News Local

Immigrants began new lives in faraway countries

CECILIA NASMITH

Pat Douglas finds the subject of her grandmother, Rebecca Ann Thomas, an emotional one when she stops to think of young Rebecca forced to leave her family and establish herself in Canada at the age of 14.

Rebecca was what is known as a Barnardo child.

Dr. Thomas Barnardo set out to bring children to Canada from the British Isles in hopes of giving them a better life. He was offered a home in Peterborough, called Hazelbrae, to be used as a distribution centre for these orphaned and ward children. In 1884, the first 150 of an eventual 10,000 children would arrive.

Coincidentally, Rebecca was born in 1884, at Exeter, Devon. Her father died when she was eight, and her mother was a charwoman in derelict health struggling to raise four children with no money.

Mrs. Douglas and her husband, Willis, only have one photo of Rebecca as a child, with her hair cropped close, and they also have a photo of the boat on which she was brought to Canada. Though ship's records have her as an 11-year-old, they know she was closer to 14.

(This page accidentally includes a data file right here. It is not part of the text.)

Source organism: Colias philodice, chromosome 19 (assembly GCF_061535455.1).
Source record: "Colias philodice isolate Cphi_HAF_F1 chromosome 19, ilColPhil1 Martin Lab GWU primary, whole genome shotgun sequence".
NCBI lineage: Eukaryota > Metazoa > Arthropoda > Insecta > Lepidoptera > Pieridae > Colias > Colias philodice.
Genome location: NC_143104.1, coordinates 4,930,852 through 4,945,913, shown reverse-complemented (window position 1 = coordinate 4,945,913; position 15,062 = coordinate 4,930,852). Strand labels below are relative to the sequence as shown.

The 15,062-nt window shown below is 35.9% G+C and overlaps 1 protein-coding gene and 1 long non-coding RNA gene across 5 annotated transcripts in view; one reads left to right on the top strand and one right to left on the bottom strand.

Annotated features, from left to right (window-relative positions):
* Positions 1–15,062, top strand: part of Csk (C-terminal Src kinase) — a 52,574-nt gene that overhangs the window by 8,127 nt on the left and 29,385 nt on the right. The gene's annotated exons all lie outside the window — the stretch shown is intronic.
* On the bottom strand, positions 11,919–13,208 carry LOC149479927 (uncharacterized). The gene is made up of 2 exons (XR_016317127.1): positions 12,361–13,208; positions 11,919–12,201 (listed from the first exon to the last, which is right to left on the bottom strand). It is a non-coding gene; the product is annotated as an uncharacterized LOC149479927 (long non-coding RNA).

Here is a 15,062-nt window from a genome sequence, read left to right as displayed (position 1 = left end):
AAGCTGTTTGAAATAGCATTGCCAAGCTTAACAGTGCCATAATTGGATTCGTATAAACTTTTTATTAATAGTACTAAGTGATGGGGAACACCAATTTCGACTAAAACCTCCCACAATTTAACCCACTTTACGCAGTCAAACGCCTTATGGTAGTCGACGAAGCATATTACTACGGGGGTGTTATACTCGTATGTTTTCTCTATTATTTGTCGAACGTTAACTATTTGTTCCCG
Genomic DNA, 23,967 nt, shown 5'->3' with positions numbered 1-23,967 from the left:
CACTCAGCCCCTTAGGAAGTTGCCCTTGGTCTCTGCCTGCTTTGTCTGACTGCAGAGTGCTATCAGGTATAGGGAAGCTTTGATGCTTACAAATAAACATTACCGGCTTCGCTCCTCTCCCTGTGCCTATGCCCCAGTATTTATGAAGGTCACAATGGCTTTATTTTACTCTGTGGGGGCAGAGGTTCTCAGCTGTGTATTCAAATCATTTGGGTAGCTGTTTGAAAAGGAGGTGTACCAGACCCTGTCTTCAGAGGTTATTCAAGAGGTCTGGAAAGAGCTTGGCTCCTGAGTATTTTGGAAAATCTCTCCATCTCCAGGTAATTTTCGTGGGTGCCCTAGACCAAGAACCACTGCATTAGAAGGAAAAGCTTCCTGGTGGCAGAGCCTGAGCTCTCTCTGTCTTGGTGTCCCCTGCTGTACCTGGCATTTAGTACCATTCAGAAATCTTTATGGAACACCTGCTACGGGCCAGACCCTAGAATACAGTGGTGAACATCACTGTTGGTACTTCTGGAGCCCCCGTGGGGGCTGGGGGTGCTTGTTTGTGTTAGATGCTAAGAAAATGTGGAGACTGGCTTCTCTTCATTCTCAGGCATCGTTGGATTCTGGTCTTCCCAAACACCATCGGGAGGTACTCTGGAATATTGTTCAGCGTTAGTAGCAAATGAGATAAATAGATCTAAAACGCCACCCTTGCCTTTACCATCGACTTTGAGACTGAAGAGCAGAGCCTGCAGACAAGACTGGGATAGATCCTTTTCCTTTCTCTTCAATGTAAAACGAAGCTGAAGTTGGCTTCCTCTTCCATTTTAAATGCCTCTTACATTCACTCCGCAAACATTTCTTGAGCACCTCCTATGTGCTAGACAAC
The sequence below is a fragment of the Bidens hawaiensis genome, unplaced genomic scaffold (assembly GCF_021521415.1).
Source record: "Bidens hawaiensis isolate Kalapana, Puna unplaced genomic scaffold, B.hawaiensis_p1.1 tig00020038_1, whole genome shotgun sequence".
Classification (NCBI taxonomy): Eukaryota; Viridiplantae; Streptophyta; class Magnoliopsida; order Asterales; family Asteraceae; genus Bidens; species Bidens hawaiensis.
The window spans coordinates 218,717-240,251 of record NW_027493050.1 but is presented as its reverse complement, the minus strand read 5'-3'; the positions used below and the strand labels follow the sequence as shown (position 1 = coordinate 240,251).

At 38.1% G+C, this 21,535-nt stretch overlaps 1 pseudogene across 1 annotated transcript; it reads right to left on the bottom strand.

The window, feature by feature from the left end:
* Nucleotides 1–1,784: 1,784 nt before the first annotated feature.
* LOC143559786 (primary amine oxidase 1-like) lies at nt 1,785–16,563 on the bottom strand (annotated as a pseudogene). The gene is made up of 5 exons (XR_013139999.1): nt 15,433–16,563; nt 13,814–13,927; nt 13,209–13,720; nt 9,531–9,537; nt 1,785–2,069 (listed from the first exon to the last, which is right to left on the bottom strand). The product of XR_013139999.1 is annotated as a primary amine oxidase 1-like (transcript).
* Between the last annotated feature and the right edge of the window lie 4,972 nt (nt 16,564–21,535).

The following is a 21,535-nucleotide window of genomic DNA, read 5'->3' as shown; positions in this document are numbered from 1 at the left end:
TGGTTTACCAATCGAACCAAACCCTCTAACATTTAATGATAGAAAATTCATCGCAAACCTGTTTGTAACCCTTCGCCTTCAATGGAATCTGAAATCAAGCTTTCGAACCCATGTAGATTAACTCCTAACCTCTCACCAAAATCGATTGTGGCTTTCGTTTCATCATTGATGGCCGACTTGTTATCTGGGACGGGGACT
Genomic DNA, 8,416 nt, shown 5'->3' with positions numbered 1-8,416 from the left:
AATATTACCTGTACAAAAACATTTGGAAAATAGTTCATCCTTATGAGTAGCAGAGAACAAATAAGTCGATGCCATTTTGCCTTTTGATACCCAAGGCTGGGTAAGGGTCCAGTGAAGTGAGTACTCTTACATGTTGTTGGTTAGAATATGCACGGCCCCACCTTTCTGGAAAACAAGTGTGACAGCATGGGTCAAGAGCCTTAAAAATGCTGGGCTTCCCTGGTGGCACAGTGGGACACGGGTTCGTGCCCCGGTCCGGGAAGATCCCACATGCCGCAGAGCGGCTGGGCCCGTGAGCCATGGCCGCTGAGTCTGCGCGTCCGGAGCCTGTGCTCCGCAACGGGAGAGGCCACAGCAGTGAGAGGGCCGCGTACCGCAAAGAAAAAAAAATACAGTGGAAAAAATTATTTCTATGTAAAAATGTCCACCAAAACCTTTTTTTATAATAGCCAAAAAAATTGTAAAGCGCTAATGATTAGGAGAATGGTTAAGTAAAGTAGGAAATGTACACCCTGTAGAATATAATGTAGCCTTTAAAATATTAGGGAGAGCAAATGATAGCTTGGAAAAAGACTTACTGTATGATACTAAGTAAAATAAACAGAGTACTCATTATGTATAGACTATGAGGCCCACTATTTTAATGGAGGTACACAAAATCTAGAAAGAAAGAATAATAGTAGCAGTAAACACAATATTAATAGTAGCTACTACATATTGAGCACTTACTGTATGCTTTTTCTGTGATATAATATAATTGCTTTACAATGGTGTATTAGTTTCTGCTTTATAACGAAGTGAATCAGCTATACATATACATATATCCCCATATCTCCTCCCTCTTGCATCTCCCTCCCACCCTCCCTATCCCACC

"She didn't know anything about Canada, but she was willing to leave for a better life," Mrs. Douglas said. "She went to Hazelbrae in Peterborough and later worked in the Millbrook-Peterborough area. She ended up marrying Franklin Davis."

The couple would end up being married for 64 years and having seven children. Three would fight in the First World War, and one would give his life.

Ken Ledgard calls the story of his first cousin four times removed A Crime To Roo.

As a young man of about 18, John Ledger (1810-1888) stole some lead from a forge in Yorkshire, England. He and the friends along on the caper were caught and convicted. Mr. Ledger was charged with theft under force of arms, because he was carrying a small pocketknife.

"He was transported to Tasmania in 1828, a voyage which took 104 days," Mr. Ledgard said. "On that particular voyage, nobody died, which is perhaps a bit unusual."

Mr. Ledger received his Certificate of Freedom in 1833 and was granted some land. He chose to farm and to raise and breed kangaroos (hence Mr. Ledgard's story title).

Starting with his 1843 wedding to another English convict named Mary Ann McFarlane, he also married and raised a family of nine.

As an illiterate young man, he had to sign his marriage certificate with an X. The minister entered his name as John Ledger.

"He became a very respected member of the community in Eastern Australia and died at the handsome age of 78," Mr. Ledgard said.

"In retrospect, it was not a crime to regret, but rather a crime that turned out very well for him. He got out of England and had a good job in Australia."